By Taking Stock Contributor
The March 2014 issue of the Journal of Animal Science contains articles from the 2013 Triennial Growth Symposium, which was held at the Joint Annual Meeting in Indianapolis. The symposium was entitled “Vitamin D – Establishing the basics to dispel the hype.” The goal for the symposium was not only to highlight the recent advances that have led to renewed interest in vitamin D research but also “… to distinguish between roles for vitamin D that can be supported by scientific principles vs. speculative roles that are not fully supported. This approach will hopefully dispel some unrealistic hype generated by speculative inferences,” stated Dr. T. Crenshaw (University of Wisconsin; Chair of the Organizing Committee) and colleagues in their article summarizing the symposium (Crenshaw et al., 2014).
The symposium began with Dr. H. F. DeLuca’s (University of Wisconsin) overview of the last 100 years of vitamin D research (DeLuca, 2014). DeLuca and his colleagues have provided many of the fundamental observations on the endocrine roles of the vitamin D system during his more than 5 decades of research. DeLuca also summarized his current research on extra-skeletal actions of vitamin D and its metabolites, “and the use of active, synthetic vitamin D analogs to successfully treat diseases [including] psoriasis, postmenopausal osteoporosis, and type 1 diabetes” (Crenshaw et al., 2014), as well as several other diseases for which there is little evidence for a therapeutic role of vitamin D. As Crenshaw and co-authors mention, “Deluca [also] identified many areas of research needed to understand the roles of vitamin D in both skeletal and extra-skeletal tissues.”
The symposium continued with Dr. C. M. Weaver’s (Purdue University) presentation on the basis for the latest guidelines for vitamin D in humans (Weaver, 2014). Weaver discussed the methods used to establish human vitamin D requirements as well as the arguments for the recommended use of serum concentrations of the vitamin D precursor, 25-OH-D3, as an indicator of vitamin D status.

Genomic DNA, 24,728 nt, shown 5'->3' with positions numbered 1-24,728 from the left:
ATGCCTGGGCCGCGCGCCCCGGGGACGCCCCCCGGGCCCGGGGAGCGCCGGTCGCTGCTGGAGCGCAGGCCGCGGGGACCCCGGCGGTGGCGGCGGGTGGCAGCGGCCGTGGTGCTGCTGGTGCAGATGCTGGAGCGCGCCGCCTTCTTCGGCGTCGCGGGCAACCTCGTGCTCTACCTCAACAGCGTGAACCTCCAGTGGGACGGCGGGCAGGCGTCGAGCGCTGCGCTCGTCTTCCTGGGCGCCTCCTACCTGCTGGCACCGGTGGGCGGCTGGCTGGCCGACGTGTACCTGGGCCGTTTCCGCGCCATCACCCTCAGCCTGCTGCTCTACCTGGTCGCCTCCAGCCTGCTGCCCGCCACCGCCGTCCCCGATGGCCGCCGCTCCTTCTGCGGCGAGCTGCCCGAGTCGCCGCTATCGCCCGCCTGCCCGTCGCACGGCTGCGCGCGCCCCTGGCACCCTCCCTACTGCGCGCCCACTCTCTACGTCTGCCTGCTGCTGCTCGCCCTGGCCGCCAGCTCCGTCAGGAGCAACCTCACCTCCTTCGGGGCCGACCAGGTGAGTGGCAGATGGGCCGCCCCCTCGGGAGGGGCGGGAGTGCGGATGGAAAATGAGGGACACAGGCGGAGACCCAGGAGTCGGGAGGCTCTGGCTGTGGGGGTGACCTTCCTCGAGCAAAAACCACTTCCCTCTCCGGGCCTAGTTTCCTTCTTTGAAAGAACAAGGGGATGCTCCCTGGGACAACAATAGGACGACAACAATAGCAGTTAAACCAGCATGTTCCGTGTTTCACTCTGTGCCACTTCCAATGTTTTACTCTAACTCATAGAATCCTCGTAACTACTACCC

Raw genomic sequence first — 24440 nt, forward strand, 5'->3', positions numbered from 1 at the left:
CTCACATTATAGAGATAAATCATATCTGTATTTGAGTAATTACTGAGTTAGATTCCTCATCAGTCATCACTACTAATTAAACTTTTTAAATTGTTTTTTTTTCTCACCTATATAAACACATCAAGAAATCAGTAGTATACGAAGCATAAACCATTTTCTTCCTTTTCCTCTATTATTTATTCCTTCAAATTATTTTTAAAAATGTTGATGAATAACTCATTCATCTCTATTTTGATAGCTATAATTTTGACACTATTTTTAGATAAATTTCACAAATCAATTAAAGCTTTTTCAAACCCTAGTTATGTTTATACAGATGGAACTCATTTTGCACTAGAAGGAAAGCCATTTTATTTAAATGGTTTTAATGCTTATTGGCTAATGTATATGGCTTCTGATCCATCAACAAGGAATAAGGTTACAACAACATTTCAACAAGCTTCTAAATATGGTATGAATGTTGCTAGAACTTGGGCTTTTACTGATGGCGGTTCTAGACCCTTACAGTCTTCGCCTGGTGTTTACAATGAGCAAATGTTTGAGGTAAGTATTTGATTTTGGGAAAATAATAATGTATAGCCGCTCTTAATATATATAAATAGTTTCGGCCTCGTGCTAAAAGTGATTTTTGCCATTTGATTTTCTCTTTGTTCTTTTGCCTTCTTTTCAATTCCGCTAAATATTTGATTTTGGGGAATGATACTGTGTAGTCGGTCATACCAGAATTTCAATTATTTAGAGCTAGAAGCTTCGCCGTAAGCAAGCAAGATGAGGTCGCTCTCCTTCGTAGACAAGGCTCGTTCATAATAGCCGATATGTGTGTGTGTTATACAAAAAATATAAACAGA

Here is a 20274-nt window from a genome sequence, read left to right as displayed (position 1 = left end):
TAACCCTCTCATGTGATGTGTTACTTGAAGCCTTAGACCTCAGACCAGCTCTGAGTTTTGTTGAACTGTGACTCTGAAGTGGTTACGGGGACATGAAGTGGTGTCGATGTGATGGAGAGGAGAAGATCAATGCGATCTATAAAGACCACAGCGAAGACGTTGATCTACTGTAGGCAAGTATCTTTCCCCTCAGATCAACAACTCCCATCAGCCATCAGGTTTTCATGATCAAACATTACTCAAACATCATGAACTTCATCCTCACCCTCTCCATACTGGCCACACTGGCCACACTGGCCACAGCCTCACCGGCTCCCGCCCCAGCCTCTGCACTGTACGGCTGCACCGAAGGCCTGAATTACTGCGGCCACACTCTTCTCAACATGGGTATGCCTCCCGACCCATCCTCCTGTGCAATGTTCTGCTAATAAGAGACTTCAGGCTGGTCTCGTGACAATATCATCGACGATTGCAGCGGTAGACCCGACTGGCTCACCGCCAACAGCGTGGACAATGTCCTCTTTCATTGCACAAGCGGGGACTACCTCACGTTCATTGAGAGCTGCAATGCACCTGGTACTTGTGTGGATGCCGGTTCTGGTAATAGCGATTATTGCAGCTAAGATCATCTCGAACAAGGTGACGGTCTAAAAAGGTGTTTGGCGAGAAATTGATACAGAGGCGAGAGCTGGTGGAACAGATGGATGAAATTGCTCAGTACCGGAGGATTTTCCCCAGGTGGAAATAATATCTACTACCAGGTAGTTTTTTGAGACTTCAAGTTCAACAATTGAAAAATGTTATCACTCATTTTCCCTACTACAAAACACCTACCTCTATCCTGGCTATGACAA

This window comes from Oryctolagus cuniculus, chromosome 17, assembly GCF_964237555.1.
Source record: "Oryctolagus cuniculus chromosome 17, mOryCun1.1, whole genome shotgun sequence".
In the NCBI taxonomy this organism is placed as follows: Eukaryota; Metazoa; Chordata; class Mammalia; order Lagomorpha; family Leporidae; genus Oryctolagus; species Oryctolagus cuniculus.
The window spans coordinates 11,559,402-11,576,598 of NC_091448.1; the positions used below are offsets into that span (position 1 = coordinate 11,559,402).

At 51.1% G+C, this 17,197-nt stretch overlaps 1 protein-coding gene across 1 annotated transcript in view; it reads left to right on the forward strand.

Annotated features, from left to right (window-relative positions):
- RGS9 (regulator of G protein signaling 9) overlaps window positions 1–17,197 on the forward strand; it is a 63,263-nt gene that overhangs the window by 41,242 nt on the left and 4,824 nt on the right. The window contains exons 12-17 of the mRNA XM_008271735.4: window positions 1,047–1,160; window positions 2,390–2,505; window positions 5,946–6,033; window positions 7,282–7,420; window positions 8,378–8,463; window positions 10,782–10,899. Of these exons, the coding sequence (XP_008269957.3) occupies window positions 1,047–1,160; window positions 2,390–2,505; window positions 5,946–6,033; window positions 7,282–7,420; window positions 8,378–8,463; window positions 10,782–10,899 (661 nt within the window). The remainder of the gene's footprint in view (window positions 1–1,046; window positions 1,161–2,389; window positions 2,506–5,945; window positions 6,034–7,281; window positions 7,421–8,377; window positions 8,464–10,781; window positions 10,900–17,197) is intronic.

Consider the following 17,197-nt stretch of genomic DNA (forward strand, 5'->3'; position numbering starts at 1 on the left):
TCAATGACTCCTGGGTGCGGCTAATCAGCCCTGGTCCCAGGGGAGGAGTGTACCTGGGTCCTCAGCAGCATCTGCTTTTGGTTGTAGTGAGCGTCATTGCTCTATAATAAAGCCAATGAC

Similarly, Dr. C. Lauridsen (Aarhus University, Denmark) discussed her recent research that contributed to establishing the latest vitamin D requirements for swine (Lauridsen, 2014). “The intent of the Triennial Growth Symposium committee for [these presentations] was to help bridge an understanding of the approach[es] used to set human and animal nutrient requirements,” stated Crenshaw et al.
Dr. B. Lanske (Harvard School of Dental Medicine) discussed recent research on the feedback relationship between vitamin D and another hormone, fibroblast growth factor 23 (FGF-23), and their interaction with parathyroid hormone (PTH), to regulate normal and abnormal mineral metabolism (Lanske, 2014). Additional talks covered current research on novel roles for vitamin D in animal health and immunity (Barreda, 2014) and in skeletal muscle development and growth (Starkey, 2014).
Current applications of vitamin D research were highlighted in talks on vitamin D deficiency in commercial swine (Madson, 2014) and vitamin D supplementation in swine (Perez-Alvarado et al., 2014; Weber, 2014), as well as current analytical methods for diagnosing vitamin D deficiency and excess in livestock (Horst, 2014). Lastly, two abstracts selected from the general program were presented on the topic of vitamin D supplementation in preweaning and nursery pigs diets (Rortvedt-Amundson, 2014; Flohr, 2014).
These are must-read articles for anyone interested in vitamin D research and its applications.
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